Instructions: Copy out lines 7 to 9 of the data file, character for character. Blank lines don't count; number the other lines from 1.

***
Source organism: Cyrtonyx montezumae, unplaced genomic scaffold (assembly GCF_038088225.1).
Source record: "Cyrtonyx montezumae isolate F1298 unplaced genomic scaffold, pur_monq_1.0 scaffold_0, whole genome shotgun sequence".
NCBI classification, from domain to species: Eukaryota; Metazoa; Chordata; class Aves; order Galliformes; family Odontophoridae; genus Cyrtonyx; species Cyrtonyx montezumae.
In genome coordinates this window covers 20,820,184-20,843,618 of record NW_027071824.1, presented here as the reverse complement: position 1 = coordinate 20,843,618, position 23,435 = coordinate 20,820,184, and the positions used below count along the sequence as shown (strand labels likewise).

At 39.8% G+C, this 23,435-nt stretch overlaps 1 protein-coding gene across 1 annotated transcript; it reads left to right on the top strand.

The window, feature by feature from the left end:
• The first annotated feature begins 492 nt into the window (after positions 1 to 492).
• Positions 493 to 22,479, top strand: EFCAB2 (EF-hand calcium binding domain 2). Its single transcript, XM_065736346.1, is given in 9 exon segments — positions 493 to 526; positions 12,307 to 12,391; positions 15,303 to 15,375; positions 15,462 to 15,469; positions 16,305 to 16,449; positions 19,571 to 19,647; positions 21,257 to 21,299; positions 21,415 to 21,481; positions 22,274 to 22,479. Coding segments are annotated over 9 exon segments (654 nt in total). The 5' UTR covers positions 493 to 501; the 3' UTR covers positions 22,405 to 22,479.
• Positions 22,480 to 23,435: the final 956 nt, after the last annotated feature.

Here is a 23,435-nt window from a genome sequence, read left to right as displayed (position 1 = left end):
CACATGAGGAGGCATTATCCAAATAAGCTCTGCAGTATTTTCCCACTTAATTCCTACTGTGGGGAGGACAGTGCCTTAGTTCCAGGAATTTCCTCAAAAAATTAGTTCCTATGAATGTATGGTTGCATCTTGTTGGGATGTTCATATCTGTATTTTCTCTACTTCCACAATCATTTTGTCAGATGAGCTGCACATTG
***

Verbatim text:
• The first annotated feature begins 492 nt into the window (after positions 1 to 492).
• Positions 493 to 22,479, top strand: EFCAB2 (EF-hand calcium binding domain 2). Its single transcript, XM_065736346.1, is given in 9 exon segments — positions 493 to 526; positions 12,307 to 12,391; positions 15,303 to 15,375; positions 15,462 to 15,469; positions 16,305 to 16,449; positions 19,571 to 19,647; positions 21,257 to 21,299; positions 21,415 to 21,481; positions 22,274 to 22,479. Coding segments are annotated over 9 exon segments (654 nt in total). The 5' UTR covers positions 493 to 501; the 3' UTR covers positions 22,405 to 22,479.
• Positions 22,480 to 23,435: the final 956 nt, after the last annotated feature.